Before I go into her credentials, know that Dr. Alisha Jones is firstly an amazing friend and woman of faith! Although we didn't attend our alma mater, Oberlin College, at the same time, our bond is just as close as if we did! I am proud to know her and support the work she is doing. Okay, now the accolades!!
Named "Top 30, under 30" by DC’s 93.9 WKYS FM, "Living Legend" by the LadyDiva Corp., and an Innovator by the University of Chicago and Harvard Divinity School, Native Washingtonian Rev. Dr. Alisha Lola Jones, is a voice charming the nation in message and music, as she re-teaches our communities their loveliness. An ethnomusicological thought- leader and Highest & Best Life Strategist, she innovatively consults leaders and organizations on how to find their rhythm and achieve their maximum potential. Dr. Jones’ multiple interests have coalesced into the establishment of InSight Initiative, Inc. to produce concerts and empowerment events specializing in low income, high minority neighborhood programming.
Alisha Lola Jones, PhD is an assistant professor in the Department of Folklore and Ethnomusicology at Indiana University (Bloomington). Dr. Jones is a graduate of University of Chicago (Ph.D.), Yale Divinity School (M.Div.), Yale Institute of Sacred Music (ISM) and Oberlin Conservatory (B.M.). Dr. Jones' is a council member of the Society for Ethnomusicology’s (SEM) council and the co-chair of the Music and Religion section of the American Academy of Religion (AAR). Additionally, as a performer-scholar, she consults seminaries and arts organizations on curriculum, programming, and content development.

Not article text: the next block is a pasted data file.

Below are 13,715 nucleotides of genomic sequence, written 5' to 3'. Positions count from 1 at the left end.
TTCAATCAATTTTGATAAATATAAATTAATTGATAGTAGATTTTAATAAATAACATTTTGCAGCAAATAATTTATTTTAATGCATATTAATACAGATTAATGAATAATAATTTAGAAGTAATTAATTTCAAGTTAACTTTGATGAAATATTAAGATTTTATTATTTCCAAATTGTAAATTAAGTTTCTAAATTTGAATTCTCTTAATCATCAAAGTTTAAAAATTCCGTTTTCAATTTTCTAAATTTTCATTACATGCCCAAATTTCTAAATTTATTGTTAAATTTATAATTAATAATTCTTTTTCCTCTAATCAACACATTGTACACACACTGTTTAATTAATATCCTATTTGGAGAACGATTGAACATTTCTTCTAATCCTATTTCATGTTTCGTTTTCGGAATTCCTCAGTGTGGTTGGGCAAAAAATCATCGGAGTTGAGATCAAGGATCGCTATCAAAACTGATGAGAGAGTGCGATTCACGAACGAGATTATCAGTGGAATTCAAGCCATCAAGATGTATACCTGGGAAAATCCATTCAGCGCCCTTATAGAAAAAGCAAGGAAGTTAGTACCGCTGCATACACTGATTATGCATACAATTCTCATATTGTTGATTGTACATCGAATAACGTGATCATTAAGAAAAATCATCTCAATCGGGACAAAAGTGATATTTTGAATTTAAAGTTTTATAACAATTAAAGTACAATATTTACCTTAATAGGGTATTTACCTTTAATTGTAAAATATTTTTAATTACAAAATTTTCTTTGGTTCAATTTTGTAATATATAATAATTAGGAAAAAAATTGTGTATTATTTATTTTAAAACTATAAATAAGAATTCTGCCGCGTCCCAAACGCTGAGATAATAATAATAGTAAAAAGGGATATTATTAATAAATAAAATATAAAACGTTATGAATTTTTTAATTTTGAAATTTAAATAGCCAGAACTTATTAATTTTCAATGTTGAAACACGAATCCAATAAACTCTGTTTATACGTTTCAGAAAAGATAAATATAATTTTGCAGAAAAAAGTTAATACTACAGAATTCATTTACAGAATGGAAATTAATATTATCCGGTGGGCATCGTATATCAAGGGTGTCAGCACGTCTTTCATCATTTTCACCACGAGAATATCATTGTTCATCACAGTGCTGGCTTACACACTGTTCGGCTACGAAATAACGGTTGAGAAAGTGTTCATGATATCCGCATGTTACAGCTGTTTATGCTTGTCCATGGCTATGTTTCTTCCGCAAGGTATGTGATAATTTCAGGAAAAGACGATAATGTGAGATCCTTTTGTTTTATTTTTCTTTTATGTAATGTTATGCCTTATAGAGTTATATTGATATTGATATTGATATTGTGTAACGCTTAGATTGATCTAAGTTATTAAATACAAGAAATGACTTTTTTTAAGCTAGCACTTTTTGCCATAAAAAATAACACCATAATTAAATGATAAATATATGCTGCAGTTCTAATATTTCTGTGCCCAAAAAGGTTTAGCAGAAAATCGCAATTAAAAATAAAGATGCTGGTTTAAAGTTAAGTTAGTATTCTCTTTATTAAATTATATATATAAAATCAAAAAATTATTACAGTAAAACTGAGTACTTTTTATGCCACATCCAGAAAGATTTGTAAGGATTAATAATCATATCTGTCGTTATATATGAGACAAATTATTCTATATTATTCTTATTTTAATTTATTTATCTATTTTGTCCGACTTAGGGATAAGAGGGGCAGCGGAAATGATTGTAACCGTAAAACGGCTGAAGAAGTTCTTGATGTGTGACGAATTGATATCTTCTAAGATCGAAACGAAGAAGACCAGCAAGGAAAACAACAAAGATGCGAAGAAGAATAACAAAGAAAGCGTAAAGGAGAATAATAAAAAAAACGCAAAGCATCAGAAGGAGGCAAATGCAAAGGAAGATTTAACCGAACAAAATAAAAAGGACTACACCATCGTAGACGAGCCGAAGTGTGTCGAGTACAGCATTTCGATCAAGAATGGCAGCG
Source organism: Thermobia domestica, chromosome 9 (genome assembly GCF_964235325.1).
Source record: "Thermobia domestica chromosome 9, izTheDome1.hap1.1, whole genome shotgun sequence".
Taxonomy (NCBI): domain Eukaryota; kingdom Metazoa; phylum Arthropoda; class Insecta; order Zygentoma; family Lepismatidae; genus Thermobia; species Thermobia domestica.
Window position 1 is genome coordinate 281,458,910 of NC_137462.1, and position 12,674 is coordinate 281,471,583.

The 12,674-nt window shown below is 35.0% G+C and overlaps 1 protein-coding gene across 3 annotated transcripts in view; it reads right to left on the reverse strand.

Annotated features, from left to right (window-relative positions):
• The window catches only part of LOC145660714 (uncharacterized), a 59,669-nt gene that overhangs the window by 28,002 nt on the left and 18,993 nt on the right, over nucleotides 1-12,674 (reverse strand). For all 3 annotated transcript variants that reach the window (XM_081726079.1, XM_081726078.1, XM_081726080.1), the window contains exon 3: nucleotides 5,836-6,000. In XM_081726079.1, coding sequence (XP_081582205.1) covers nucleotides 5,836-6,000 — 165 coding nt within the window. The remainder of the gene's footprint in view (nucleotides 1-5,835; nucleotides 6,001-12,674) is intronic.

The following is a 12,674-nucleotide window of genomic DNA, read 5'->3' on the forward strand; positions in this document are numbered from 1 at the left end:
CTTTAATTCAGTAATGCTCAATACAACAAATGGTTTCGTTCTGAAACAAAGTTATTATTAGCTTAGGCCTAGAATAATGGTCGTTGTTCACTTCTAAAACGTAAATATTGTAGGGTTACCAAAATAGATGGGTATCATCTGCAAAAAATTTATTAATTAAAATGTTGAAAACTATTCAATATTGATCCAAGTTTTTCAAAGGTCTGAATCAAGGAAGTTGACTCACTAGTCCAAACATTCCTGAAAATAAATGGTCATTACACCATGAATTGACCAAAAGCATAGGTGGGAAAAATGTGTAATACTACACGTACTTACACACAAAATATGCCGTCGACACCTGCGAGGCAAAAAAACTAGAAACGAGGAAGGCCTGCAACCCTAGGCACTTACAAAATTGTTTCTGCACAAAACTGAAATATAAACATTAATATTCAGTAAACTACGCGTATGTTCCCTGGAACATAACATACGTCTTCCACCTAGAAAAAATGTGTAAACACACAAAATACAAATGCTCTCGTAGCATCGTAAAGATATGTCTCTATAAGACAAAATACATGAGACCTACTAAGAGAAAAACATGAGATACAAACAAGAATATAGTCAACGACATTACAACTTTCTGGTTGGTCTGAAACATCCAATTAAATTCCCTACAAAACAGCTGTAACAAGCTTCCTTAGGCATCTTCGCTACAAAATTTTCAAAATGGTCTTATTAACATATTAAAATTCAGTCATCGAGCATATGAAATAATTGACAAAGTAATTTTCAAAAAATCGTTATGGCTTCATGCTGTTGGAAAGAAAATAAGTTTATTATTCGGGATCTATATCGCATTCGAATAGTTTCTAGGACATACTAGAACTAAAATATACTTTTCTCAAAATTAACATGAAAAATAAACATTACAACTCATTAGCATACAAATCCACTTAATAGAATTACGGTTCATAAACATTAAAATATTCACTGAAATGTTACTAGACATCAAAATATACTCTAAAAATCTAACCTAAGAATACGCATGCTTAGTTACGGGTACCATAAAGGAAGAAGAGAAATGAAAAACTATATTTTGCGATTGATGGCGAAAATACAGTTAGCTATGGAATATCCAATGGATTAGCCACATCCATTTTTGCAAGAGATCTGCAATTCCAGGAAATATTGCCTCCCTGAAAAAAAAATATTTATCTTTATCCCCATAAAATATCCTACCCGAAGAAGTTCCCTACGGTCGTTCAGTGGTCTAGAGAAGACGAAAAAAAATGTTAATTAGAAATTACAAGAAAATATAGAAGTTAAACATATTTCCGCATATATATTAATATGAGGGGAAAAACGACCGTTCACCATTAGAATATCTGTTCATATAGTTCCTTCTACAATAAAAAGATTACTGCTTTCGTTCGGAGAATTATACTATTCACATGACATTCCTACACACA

FLAMING? The Peculiar Theopolitics of Fire and Desire in Black Male Gospel Performance.
Male-centered theology, a dearth of men in the pews, and an overrepresentation of queer males in music ministry: these elements coexist within the spaces of historically black Protestant churches, creating an atmosphere where simultaneous heteropatriarchy and "real" masculinity anxieties, archetypes of the "alpha-male preacher", the "effeminate choir director" and homo-antagonism, are all in play. The "flamboyant" male vocalists formed in the black Pentecostal music ministry tradition, through their vocal styles, gestures, and attire in church services, display a spectrum of gender performances - from "hyper-masculine" to feminine masculine - to their fellow worshippers, subtly protesting and critiquing the otherwise heteronormative theology in which the service is entrenched. And while the performativity of these men is characterized by cynics as "flaming," a similar musicalized "fire" - that of the Holy Spirit - moves through the bodies of Pentecostal worshippers, endowing them religio-culturally, physically, and spiritually like "fire shut up in their bones".
Using the lenses of ethnomusicology, musicology, anthropology, men's studies, queer studies, and theology, Flaming?: The Peculiar Theo-Politics of Fire and Desire in Black Male Gospel Performance observes how male vocalists traverse their tightly-knit social networks and negotiate their identities through and beyond the worship experience. Author Alisha Jones ultimately addresses the ways in which gospel music and performance can afford African American men not only greater visibility, but also an affirmation of their fitness to minister through speech and song.
Check out the "Book Talk" here: